Driftwood sculptures along the coastline heading towards Farewell Spit
Rachel has photographed these amazing driftwood constructions whilst freedom camping along the north-eastern coastline of the South Island.
And I am finally finding the time to sit down at my computer and think about our blog after a wonderfully frenetic summer break spent traveling and entertaining.
Inspired and challenged by a famous quote I re-read at the start of one of my favourite Isabel Allende books, I feel compelled to share it with you.
The final question in a poem written by American Pulitzer prize-winning poet Mary Oliver asks, ‘Tell me, what is it you plan to do with your one wild and precious life?’.
It seems to me that this question would form a powerful and deeply thought-provoking mantra to recall regularly during 2014 ….
Sunrise at Sumner Beach
The sunrise at Sumner Beach this morning was quite something. I had one of those lovely reflective moments with my daughter whilst out walking our dog.
Reminiscing about my childhood in England, I recalled how as a young girl I would pick a few precious flowers from my garden before school, soak their stems in wet cotton wool, scrunch them up in tin foil, and take them in for my teacher.
As much as I sometimes now struggle to cut flowers that I have lovingly tended in my garden, I think it is a shame that this rather charming childhood tradition no longer seems commonplace. To this day, I can picture myself turning up at school with a soggy bundle of flowers and handing them over ….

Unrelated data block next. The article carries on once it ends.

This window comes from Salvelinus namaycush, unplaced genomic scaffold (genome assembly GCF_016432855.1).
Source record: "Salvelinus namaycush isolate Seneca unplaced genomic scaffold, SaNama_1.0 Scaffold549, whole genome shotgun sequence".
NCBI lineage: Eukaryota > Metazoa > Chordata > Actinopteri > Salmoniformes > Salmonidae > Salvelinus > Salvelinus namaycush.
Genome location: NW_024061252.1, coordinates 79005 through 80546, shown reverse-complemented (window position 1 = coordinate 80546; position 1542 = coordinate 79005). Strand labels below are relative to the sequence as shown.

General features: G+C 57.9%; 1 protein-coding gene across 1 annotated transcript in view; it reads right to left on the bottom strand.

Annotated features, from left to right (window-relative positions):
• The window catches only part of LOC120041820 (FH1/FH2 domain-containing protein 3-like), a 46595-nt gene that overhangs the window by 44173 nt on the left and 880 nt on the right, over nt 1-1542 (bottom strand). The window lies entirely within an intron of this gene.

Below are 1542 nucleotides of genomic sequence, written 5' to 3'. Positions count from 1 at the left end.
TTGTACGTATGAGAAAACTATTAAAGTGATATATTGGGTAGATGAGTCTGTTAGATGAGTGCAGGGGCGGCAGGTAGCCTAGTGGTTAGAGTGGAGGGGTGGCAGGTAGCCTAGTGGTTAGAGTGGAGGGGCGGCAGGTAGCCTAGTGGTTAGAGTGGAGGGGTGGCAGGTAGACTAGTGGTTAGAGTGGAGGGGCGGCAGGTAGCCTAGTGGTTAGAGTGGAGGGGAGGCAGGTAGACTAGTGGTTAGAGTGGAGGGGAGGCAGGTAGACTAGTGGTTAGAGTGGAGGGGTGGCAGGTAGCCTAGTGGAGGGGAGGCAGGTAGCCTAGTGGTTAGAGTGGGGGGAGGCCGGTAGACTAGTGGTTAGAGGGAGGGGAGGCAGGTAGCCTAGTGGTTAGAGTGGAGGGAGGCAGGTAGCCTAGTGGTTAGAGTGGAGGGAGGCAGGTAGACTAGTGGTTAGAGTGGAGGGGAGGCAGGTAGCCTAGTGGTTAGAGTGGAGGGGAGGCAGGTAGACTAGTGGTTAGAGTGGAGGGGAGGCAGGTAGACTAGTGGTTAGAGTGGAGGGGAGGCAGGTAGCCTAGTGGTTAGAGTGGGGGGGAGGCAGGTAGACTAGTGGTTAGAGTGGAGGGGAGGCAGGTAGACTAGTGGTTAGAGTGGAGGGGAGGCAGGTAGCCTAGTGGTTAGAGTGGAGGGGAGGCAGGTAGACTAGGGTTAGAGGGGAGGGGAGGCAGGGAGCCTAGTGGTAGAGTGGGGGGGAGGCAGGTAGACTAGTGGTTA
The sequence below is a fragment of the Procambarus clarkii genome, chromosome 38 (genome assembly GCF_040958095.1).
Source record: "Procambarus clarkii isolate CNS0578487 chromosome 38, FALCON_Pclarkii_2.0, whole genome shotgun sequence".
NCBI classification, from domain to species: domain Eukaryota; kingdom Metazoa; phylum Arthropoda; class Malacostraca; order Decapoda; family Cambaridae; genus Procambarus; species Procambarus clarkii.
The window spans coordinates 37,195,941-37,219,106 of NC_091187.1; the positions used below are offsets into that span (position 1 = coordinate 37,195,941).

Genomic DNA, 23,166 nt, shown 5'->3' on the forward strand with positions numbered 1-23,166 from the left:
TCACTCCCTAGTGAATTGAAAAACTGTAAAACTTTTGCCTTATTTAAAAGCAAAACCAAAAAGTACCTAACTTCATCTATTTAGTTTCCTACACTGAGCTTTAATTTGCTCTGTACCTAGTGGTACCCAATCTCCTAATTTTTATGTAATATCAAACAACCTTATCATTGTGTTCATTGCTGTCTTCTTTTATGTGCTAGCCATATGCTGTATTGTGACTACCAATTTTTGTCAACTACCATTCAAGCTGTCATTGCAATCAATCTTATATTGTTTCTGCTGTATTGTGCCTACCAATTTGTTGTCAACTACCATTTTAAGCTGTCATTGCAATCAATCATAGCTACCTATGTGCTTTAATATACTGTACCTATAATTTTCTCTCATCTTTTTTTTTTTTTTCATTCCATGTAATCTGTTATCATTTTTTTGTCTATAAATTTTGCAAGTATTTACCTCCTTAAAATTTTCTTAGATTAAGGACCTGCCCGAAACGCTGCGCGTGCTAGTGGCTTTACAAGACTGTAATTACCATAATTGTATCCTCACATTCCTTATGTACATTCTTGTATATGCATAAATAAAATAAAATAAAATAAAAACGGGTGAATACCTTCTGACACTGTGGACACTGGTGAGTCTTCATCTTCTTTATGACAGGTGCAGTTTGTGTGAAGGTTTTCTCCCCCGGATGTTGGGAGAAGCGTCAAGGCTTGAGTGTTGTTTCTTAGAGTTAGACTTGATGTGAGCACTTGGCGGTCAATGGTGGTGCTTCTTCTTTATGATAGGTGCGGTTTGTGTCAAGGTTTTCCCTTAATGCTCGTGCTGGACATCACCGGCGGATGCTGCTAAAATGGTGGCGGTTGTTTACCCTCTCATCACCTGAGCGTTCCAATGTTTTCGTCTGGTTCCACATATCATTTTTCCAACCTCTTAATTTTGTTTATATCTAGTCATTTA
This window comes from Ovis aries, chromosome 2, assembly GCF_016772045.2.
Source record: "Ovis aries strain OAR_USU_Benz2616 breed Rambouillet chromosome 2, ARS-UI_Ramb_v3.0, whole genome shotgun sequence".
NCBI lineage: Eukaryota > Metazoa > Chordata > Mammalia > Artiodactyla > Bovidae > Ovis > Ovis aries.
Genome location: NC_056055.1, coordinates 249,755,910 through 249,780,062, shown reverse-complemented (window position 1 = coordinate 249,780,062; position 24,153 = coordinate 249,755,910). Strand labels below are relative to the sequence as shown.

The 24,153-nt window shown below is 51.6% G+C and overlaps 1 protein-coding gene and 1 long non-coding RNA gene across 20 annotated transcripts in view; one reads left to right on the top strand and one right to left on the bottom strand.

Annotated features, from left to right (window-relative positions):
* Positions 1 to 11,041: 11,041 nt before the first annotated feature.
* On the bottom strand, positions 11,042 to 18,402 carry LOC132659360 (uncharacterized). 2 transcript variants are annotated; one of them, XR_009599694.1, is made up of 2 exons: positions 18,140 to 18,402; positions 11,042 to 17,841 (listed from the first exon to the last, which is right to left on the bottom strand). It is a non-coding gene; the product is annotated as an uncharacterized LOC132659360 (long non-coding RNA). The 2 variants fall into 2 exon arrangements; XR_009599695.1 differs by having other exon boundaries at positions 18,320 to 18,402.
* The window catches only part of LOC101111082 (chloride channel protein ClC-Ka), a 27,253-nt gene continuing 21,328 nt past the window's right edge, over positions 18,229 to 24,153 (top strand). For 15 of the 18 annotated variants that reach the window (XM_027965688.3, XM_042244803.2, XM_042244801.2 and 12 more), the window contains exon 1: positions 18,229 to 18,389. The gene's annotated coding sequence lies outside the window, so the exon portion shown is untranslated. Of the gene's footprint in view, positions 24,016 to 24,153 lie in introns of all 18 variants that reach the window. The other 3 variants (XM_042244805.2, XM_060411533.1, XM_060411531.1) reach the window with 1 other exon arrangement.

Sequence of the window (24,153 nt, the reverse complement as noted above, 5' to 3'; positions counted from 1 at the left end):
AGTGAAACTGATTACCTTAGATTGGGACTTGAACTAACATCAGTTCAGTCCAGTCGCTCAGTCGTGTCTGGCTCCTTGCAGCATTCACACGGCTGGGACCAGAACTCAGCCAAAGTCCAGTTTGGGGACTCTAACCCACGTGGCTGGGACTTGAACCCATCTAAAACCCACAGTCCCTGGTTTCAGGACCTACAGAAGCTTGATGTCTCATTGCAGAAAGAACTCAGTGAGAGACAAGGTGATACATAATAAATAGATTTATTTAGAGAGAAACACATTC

Governor’s Bay Jetty – photographer Rebecca Bijl
The sun seems to take forever to rise during these colder months, this morning being no exception. Sneaking the first daylight sitting on my verandah cup of tea in hand I am reminded how good (and slightly smug) I feel experiencing this undisturbed quite spiritual time of day. Not sure whether there is a physiological explanation for this but for me it works every time. Something to do with seizing the day rather than it seizing you! Watching the sun come up knowing it is disappearing on the opposite side of the world makes me feel small and insignificant but somehow part of the larger picture, if that makes sense!
A dear friend of mine is currently researching and writing about positive psychology and she tells me that enjoyment of nature and being outside is one of the key contributing factors to mental well being. So there we go, that’s why gathering feels so good and seems to feed the soul! Set your alarm a little earlier tomorrow perhaps!
Sunrise at Diamond Harbour
Photographer Sabin Holloway
If it’s not a hat, it’s a headscarf. Rachel and I are crazy about head wear. So much so that Rachel has been scouring op shops and ruthlessly going through drawers of loved, but outworn clothes in search of interesting fabrics to turn into hats.
If you’d like to make the hat you see gorgeous Nina wearing (above) check out Rachel’s Step by Step Hat Project which follows.
Gathering muehlenbeckia at Diamond Harbour – photographer Rebecca Bijl